A thumbnail image is a small graphics file. These images are created from standard size images and are used on webpages. The small size allows Web surfers quick access to webpage content. Dial-up users would find retail shopping nearly impossible if it weren’t for the use of thumbnail images, and surfing pages with multiple images would simply take too long.
In many cases, thumbnail images are clickable, causing a larger image to load at the user’s discretion. This makes webpages user-friendly, saving the surfer from having to download large image files that he or she doesn’t need or want to see. With a page of smaller images, the user can click on only those images of interest.
Webpages are written in Hypertext Markup Language (HTML). Web browsers translate this text-based HTML code into the graphical display seen as webpages. In most cases, creating a thumbnail image with an HTML editor is no more complicated than choosing to insert an image file into a webpage, then clicking on a few dialog boxes to create the small image from the original.
The thumbnail image can also be resized within the editor, and have custom “mouseover text” assigned to it. If so, a small text box will pop up when a surfer runs the mouse pointer over the image. The mouseover text might describe the thumbnail, or it might say, “Click me for a larger view.” A webmaster might also choose to assign funny captions to thumbnails using the mouseover option.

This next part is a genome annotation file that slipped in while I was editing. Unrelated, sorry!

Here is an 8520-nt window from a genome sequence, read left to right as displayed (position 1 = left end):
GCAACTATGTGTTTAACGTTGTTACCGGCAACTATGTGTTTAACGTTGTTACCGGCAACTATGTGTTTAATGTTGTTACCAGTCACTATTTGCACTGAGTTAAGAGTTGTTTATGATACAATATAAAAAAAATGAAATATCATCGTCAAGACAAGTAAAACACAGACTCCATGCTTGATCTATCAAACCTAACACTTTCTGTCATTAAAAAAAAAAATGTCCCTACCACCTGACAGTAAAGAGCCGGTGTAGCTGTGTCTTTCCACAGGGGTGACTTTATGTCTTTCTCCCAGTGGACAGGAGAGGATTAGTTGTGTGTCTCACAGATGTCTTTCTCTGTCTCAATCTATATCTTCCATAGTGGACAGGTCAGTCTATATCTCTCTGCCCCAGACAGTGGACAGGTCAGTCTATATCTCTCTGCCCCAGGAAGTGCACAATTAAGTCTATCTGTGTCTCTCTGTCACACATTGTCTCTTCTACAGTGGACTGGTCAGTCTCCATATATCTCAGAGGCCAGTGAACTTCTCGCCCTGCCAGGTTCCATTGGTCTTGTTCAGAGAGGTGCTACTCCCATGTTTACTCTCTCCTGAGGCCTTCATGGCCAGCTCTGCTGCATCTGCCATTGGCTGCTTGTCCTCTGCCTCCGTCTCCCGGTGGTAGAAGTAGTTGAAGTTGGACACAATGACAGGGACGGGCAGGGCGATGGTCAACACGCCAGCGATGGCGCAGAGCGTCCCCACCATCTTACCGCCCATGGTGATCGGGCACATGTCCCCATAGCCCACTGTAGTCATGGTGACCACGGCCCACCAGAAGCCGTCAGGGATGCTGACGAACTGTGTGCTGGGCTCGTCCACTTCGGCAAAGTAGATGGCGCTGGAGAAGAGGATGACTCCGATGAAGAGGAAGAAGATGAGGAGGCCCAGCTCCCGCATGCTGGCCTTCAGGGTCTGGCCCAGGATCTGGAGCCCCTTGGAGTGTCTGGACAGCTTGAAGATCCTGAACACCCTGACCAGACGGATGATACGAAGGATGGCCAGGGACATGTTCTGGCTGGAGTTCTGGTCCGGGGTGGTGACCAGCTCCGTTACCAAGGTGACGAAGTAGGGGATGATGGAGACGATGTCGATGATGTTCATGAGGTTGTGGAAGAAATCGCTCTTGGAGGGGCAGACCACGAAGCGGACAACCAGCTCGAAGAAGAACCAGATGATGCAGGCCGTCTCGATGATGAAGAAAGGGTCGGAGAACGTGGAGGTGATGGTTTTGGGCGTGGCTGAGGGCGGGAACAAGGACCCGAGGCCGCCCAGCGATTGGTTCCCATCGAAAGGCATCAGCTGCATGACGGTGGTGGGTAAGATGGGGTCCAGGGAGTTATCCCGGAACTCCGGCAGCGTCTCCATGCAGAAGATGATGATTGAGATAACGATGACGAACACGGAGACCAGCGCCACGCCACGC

When images are created using an HTML editor, the software will create the smaller file from the larger file, using the same file format. For example, if the original file is a .jpg file, the thumbnail will be a much smaller .jpg file. If the original is a .gif file, the thumbnail will also be a .gif file. The HTML editor will insert the newly created small image into the webpage and give the user a choice to create a link to the original, larger image. This will make the thumbnail clickable.
While many people who surf the Internet are switching from slower dial-up accounts to faster Digital Subscriber Line (DSL) and cable Internet Service Providers (ISPs), thumbnails still save surfers valuable time. They also allow webmasters to fit more content on a webpage, minimizing the need for scrolling. Online retail storefronts and auction sites make frequent use of thumbnail images to show their wares. Art galleries, personal photo galleries, news hubs, and social hubs all use these small images as well.